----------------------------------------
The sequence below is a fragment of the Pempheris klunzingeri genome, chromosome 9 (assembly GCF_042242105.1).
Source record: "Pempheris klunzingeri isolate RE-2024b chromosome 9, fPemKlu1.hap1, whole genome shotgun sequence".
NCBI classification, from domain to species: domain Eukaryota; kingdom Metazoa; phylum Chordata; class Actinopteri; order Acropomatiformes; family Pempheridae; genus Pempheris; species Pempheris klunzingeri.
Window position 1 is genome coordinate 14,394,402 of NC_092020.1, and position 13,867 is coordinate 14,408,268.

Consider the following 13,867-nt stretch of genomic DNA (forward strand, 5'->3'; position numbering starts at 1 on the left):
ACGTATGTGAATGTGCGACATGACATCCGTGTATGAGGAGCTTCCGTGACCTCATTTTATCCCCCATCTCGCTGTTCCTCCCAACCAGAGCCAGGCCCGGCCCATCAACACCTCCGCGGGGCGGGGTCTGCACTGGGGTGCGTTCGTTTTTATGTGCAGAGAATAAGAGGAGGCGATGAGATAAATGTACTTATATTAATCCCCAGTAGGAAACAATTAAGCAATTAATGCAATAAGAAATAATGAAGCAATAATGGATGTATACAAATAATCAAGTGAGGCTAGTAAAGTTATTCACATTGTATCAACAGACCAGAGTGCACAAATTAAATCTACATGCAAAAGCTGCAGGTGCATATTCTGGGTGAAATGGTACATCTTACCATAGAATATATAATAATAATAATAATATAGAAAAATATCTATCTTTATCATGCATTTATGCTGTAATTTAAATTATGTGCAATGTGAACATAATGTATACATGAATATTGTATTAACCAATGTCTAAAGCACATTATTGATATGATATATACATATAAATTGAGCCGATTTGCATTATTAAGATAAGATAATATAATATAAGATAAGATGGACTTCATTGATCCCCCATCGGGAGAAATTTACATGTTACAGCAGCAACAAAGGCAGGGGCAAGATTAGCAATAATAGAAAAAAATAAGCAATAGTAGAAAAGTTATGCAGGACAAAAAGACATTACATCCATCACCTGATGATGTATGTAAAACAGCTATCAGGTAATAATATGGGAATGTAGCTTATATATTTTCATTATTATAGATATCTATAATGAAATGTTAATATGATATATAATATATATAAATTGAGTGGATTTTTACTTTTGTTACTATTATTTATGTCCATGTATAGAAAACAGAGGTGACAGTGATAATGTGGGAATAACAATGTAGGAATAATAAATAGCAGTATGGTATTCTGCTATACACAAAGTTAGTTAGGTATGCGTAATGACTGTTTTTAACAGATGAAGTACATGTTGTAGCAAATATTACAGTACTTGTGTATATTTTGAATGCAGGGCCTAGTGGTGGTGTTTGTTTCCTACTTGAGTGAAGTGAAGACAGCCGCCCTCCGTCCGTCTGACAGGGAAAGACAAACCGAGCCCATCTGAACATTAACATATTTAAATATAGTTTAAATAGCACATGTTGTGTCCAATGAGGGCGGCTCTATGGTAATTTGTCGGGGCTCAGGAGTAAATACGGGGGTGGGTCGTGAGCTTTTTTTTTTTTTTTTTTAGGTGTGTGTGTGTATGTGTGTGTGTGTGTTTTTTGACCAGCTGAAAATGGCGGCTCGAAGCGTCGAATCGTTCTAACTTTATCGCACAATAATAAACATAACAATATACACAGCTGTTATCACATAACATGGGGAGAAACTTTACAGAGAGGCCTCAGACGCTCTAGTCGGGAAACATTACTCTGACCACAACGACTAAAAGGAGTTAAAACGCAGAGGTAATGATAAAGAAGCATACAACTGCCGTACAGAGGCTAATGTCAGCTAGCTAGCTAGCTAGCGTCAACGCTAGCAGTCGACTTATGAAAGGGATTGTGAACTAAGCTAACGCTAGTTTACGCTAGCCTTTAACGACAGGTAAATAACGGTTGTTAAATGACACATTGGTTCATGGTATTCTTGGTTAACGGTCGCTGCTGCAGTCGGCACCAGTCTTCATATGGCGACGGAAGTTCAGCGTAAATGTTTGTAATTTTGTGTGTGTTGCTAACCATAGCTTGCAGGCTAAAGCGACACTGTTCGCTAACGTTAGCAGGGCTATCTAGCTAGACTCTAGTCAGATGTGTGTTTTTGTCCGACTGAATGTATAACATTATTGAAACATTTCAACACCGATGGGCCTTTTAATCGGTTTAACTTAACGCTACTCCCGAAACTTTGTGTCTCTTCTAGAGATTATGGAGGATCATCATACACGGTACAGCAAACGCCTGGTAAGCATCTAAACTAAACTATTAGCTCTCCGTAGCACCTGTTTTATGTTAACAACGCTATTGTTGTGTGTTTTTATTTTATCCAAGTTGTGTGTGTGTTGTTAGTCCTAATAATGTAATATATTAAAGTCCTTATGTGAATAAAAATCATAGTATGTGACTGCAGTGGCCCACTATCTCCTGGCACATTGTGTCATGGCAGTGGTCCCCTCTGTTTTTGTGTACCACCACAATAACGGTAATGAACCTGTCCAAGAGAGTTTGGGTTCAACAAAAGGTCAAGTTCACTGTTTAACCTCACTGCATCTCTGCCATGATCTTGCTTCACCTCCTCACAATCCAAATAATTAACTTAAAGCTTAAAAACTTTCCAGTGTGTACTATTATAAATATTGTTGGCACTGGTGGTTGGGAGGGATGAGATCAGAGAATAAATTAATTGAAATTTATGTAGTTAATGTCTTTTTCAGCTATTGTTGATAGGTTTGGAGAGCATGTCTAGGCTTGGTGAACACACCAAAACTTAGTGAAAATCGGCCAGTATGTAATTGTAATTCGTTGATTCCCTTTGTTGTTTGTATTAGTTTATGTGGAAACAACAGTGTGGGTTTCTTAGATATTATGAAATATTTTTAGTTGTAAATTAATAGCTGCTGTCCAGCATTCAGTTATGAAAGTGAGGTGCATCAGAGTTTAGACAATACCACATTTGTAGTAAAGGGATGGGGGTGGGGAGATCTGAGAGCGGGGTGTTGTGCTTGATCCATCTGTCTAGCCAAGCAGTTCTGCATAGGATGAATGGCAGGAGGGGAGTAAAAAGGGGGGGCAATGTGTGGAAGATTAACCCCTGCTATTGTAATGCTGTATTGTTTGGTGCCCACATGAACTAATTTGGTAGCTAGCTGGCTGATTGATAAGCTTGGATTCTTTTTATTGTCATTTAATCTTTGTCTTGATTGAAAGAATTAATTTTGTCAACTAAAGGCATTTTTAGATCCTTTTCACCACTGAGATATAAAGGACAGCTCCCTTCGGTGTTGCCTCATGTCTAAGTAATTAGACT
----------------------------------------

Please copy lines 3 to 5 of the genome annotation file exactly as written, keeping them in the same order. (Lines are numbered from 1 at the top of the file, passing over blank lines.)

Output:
NCBI classification, from domain to species: domain Eukaryota; kingdom Metazoa; phylum Chordata; class Actinopteri; order Acropomatiformes; family Pempheridae; genus Pempheris; species Pempheris klunzingeri.
Window position 1 is genome coordinate 14,394,402 of NC_092020.1, and position 13,867 is coordinate 14,408,268.

Consider the following 13,867-nt stretch of genomic DNA (forward strand, 5'->3'; position numbering starts at 1 on the left):